The 33rd president of the United States goes one step further, claiming that the foundation upon which the United States has based its laws comes directly out of the Bible.  As a World War I veteran and the Vice President to FDR, Truman who took office following Roosevelt’s death.  Under Truman’s leadership, World War II ended following the use of two atomic bombs dropped on Hiroshima and Nagasaki.  Less than a month after dropping these bombs, Japan surrendered.  Sometimes you have to use drastic measures to end worldly conflicts.  While Truman is still criticized today for this controversial decision, few will remember this president for his quote listed above.  Although modern historians glance over, ignore and suppress biblical influences on the founding of America, the Bill of Rights borrows from civil law within the ten commandments.

“Honor (respect, obey, care for) your father and your mother, so that your days may be prolonged in the land the Lord your God gives you.13 “You shall not commit murder (unjustified, deliberate homicide).14 “You shall not commit adultery.15 “You shall not steal [secretly, openly, fraudulently, or through carelessness].16 “You shall not testify falsely [that is, lie, withhold, or manipulate the truth] against your neighbor (any person).17 “You shall not covet [that is, selfishly desire and attempt to acquire] your neighbor’s house; you shall not covet your neighbor’s wife, or his male servant, or his female servant, or his ox, or his donkey, or anything that belongs to your neighbor,” Exodus 20:12-17.

The ten commandments contain two separate categories, loving God and loving your neighbor, Matthew 22:36-39.  The first four provide instructions on how individuals can honor and please the Lord.  The final six focus on civil laws or as Jesus details in Matthew 22, loving your neighbor as yourself.  This is the foundation of the Golden Rule, “treating other people as you want to be treated.”  In this day and age, educators, lawyers and politicians often try to make the simple complex.  Yet, Jesus simplifies the fundamental basis for law so that even a young child can understand.  Every day God offers free will, giving people the option to love or hate, forgive or hold grudges, overlook offenses or magnify sin.  The choice is yours, but I pray that the Holy Spirit inspires you during this Christmas season to develop an overwhelming desire to love God and those you come in contact with daily.

by Jay Mankus

It’s Not About Deserve…It’s About What You Believe

From 1973 to 1986, the Super Friends was a popular television show on ABC geared for kids.  Based upon characters from DC Comics, this series used the Justice League as the home for super heroes who took turns each episode fighting evil in the world.  Over time, antagonists joined forces to create chaos in what became known as the Legion of Doom.  Every day, good and evil collided with battles won and lost, encouraging viewers to root for their favorite hero or foe.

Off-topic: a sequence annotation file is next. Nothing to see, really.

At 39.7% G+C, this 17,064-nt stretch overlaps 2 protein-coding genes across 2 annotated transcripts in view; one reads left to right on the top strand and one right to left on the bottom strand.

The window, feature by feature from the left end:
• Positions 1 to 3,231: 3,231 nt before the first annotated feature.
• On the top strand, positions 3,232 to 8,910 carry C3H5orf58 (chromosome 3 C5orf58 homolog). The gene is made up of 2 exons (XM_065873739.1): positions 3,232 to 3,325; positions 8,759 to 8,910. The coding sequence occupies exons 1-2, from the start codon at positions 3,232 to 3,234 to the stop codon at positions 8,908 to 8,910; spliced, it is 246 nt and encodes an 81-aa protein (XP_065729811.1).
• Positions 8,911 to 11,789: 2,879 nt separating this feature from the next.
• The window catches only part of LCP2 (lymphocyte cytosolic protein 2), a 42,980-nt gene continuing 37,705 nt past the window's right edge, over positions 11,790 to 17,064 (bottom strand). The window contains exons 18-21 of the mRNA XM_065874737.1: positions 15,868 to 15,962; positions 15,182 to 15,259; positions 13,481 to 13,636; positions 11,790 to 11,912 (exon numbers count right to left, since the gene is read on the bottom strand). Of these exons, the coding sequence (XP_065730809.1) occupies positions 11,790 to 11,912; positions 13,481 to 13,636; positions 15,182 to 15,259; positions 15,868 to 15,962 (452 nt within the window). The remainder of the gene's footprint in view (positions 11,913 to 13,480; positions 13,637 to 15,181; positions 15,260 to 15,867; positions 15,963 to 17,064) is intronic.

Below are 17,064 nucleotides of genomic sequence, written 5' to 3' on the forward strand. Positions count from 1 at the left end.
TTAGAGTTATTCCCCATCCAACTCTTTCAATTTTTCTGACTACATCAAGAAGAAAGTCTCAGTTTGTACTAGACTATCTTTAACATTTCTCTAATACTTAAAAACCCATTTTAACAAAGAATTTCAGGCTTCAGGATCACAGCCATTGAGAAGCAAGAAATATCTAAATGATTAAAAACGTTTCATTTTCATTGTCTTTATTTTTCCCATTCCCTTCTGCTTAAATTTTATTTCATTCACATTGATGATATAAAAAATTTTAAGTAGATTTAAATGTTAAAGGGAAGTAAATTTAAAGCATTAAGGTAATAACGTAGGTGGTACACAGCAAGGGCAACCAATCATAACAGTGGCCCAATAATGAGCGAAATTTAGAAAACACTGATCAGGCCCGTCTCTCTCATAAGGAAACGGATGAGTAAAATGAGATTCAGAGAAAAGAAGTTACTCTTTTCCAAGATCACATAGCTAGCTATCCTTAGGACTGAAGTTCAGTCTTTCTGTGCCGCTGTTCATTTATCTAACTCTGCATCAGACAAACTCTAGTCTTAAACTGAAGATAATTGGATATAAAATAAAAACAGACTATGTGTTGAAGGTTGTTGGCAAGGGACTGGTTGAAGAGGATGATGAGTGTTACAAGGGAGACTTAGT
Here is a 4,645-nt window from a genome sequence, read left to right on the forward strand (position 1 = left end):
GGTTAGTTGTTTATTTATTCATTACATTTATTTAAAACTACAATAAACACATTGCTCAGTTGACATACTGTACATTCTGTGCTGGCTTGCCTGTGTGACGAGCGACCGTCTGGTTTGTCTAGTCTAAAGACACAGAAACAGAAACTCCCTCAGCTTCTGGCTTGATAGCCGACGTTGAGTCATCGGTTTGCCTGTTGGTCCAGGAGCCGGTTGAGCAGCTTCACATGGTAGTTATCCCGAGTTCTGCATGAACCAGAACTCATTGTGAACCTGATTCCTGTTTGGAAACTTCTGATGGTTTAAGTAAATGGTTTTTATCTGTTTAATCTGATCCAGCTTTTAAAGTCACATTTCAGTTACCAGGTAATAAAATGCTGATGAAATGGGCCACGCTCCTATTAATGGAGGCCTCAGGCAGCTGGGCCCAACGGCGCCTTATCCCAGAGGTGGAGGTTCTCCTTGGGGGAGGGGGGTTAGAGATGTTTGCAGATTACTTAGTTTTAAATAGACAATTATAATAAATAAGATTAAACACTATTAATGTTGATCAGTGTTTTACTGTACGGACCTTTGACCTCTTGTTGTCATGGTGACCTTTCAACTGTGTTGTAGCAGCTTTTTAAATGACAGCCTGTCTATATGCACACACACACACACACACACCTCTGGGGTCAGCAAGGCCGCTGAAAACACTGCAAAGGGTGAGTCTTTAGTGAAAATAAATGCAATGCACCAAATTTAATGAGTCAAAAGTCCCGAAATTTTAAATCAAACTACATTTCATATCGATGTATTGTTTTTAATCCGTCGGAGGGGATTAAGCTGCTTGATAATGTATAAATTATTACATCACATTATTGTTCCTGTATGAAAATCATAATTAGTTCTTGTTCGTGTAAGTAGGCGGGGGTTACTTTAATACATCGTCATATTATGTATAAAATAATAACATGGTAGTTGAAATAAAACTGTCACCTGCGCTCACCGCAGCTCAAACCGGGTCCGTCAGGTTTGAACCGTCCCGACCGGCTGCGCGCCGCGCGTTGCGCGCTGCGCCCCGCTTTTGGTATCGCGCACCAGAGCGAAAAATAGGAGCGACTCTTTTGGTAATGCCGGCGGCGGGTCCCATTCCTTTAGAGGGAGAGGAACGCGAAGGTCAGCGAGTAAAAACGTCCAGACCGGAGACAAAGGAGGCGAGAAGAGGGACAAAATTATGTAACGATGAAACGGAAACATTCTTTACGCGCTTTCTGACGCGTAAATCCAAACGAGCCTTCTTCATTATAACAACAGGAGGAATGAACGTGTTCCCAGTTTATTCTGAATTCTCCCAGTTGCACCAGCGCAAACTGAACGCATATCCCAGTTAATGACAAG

But overhearing what they said, Jesus said to the ruler of the synagogue, “Do not fear, only believe,” Mark 5:36.

Thirty one year later, DC Comics has introduced a modern film placing Wonder Woman on the front lines during World War II.  Gal Gadot plays Diana who saves a British spy, Chris Pine, from drowning.  After being interrogated by Amazonian leaders, Diana uncovers some of her special super hero powers.  This revelation prompts Diana to leave her home with special agent Trevor.  Diana believes that if only she could kill the source of evil, the German leader, the war would come to an end.  When this doesn’t happen, Diana has a crisis of faith, doubting if the human race is worth saving.  Steve quickly intervenes, teaching Diana a valuable lesson, “It’s not about deserve, it’s about what you believe!”

But God shows his love for us in that while we were still sinners, Christ died for us, Romans 5:8.

Normally when I watch a movie, I am disappointed by the lack of depth.  Yet, the line above in this film spoke to me.  No one is perfect, as flaws exist within every living being.  These imperfections may be mild or blatantly obvious.  Nonetheless, Jesus believed everyone is worth saving.  Humanly speaking, you can’t change what the world thinks or believes, but you can change yourself.  As this subtle transformation begins, glimpses of Christ’s light appears, illuminated by the power of the Holy Spirit.  You may not possess superhuman strength like a superhero, but faith can make a difference in your life and those around you.  Thus, the next time you begin to lose hope in people, remember the words from Steve’s character, “It’s not about deserve, it’s about what you believe!”

by Jay Mankus

Battle Scars

In 1998, a film brought the battlefields of war into movie theaters across the country.  Using the invasion on the beaches of Normandy during World War II as a backdrop, Saving Private Ryan graphically depicts the brutal nature of war during an extended battle scene.  Those who survived were haunted by images of splattered blood, cries for help and the silence of death.  Some of these individuals returned home with visible signs of this violent venture.  Others possessed emotional and mental scars, like a part of their soul was ripped out and left behind.